Schools adjust to transgender teachers

WAYNE PARRY

Associated Press

From coast to coast, students, parents and educators are grappling with a new classroom challenge: What to do when Mr. McBeth comes to school as Miss McBeth.

 

As more transgender teachers undergo their transformations, school districts and universities are facing issues many never dreamed of, including new pronouns, chats with students and staff - even bathroom arrangements. The sex-change operation William McBeth underwent in 2005 created a commotion in the conservative Pinelands area when she applied to be rehired as a substitute in Eagleswood Township under the name Lily McBeth. Parents jammed a school board meeting last winter, both to denounce and support her hiring. But by the time she was up for another job at a different district seven months later, the community had gotten used to her, and to the idea of a transgender teacher in the classroom.

 

"There's no doubt about it; they've calmed down," said McBeth, 72, a retired marketing executive and divorced father of three.

 

There are only about 20 or so transgender teachers working in classrooms nationwide, but more are in the process of "transitioning," experts estimate. "The question often arises: Are transgender people competent to be employees, and those questions can come from co-workers, management or students," said Chris Daley, director of the Transgender Law Center in San Francisco. "A lot of that is because there is a lack of information about who transgender people are."

 

David Nielsen, a librarian at Southwest High School in Minneapolis, began living as a woman in the spring of 1998 and came to school one Monday as Debra Davis. She was sued by a co-worker who objected to her using the women's rest room. The claim eventually was rejected by an appeals court, but not before local police got involved.  "I had a sex crimes detective in my building investigating me," she said.  Part of the difficulty was the suddenness of Davis' transformation. "As far as I knew and as far as the school knew, I was among the first people to suddenly do that in a high school who worked directly with children, basically over a weekend," Davis said. "I didn't take a year off, I didn't do it over the summer. Literally, a man left on Friday and a woman came back on Monday." She met with school officials and staff one day, then with students the next to answer any questions they had.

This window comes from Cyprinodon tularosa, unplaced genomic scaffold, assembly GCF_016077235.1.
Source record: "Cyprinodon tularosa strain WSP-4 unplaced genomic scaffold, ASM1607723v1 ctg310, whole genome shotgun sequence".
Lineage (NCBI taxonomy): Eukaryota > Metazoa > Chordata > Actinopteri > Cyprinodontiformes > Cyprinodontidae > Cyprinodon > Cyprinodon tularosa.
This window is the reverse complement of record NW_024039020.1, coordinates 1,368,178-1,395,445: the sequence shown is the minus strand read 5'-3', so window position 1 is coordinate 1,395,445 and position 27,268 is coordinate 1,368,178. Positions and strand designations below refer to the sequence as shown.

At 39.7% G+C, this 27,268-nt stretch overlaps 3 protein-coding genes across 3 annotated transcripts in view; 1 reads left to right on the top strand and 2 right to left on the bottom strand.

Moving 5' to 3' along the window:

"They asked, `What do we call this person?' It's Miss Davis now, it's Debra," she recalled. "It's 'she' now. `What bathroom is she going to use?' The kids did pretty well. Did they come to the library to see their new, improved librarian? You bet they did!" The students were great, she said. Some festooned the hallways with signs of support, including one with the slogan "Hate Is Not A Family Value." Not every adult was as welcoming, though. "The people who struggled were people who struggle with diversity," she said. They were concerned that "the kids would have to have contact with someone like me who's an abomination of God."